LONDON: Britain lifted an official warning against all but essential travel to Iran yesterday, citing “decreased hostility” in the wake of a landmark nuclear deal. Almost all of Iran is now marked “green” in the government’s foreign travel advice, though border areas with Iraq, Pakistan and Afghanistan remain “red”, a warning against all travel. In a statement, the Foreign and Commonwealth Office said that British nationals should still carefully consider the risks of travelling to Iran, but that the situation had changed under the government of President Hassan Rouhani. “Our policy is to recommend against travel to an area when we judge that the risk is unacceptably high,” Foreign Secretary Philip Hammond said in a statement.
“We consider that continues to be the case for specific areas of Iran, notably along Iran’s borders with Iraq, Afghanistan and Pakistan. “But we believe that in other areas of Iran the risk to British nationals has changed, in part due to decreasing hostility under President Rouhani’s government.” Britain, China, France, Russia, the United States and Germany reached a long-elusive agreement this month to limit Iran’s nuclear activities in exchange for lifting sanctions that have crippled the country’s economy. The British government has said it hopes to reopen its embassy in Tehran by the end of this year. It was closed in 2011 after being stormed by protesters. In another development, Iran hit out Friday against US Secretary of State John Kerry, accusing him of threatening military action against Tehran if it fails to respect a historic nuclear deal sealed on July 14. “Unfortunately the US Secretary of State once again talked about the rotten rope of ‘the ability of the US for using military force’,” said Iranian Foreign Minister Mohammad Javad Zarif in a statement. Zarif decried what he called the “uselessness of such empty threats against the nation of Iran and the resistance of the nation of Iran”, and said such remarks should be consigned “to the last century”.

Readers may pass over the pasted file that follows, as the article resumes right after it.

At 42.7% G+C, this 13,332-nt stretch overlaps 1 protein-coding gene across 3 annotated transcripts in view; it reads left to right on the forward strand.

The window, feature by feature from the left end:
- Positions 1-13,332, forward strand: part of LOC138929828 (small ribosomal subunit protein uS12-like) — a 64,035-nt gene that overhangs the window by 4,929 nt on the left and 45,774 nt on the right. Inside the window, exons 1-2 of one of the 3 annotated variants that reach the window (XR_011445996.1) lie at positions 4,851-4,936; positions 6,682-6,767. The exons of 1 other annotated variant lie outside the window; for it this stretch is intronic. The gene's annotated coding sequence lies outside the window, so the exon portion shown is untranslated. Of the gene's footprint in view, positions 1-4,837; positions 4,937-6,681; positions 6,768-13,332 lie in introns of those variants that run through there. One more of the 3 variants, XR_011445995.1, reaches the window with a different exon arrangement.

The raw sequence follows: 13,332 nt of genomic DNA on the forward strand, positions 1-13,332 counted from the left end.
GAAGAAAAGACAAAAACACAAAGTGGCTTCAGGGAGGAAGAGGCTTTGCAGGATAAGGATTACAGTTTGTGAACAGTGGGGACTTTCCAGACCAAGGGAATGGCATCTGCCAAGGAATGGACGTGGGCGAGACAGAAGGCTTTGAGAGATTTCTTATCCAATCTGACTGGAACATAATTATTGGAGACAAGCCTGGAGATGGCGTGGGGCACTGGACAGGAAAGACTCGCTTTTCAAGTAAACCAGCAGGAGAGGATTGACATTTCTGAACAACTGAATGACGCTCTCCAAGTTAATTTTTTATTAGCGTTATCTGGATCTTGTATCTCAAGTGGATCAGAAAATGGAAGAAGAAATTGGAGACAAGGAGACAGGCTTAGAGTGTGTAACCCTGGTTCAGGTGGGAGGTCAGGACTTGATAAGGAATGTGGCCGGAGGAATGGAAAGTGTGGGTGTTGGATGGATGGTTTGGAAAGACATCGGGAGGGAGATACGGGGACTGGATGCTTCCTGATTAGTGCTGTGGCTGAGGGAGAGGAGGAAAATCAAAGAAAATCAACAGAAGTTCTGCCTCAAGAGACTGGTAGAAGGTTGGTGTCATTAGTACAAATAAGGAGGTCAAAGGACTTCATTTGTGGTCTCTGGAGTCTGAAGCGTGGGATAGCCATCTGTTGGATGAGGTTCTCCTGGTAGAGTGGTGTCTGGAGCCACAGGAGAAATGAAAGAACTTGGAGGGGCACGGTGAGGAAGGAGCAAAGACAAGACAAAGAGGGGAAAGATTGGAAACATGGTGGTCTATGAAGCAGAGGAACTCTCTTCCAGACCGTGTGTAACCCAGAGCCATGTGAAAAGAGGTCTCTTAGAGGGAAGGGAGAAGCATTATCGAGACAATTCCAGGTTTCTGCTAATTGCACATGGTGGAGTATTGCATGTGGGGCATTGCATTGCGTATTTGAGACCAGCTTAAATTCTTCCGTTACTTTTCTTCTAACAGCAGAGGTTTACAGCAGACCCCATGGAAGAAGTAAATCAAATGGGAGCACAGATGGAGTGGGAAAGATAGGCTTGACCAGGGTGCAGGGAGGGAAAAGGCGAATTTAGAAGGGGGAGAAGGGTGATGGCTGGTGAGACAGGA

Despite the agreement reached with Iran on putting the nuclear bomb out of Tehran’s reach, several US officials, including Defense Secretary Ashton Carter, have signaled that military force remains on the table to prevent Iran from obtaining nuclear weapons. Kerry and other American officials “have repeatedly admitted that these threats have no effect on the will of the people of Iran and that it will change the situation to their disadvantage,” Zarif claimed. “Therefore, it would be better for Americans to abandon their old habit and put aside once and for all their threatening language and sanctions against this great people,” he added. Under the July 14 agreement, Iran has agreed to dismantle or mothball much of its nuclear industry in return for an easing and eventual lifting of sanctions. World powers have called it a historic opportunity to set relations with Iran on a new path. — Agencies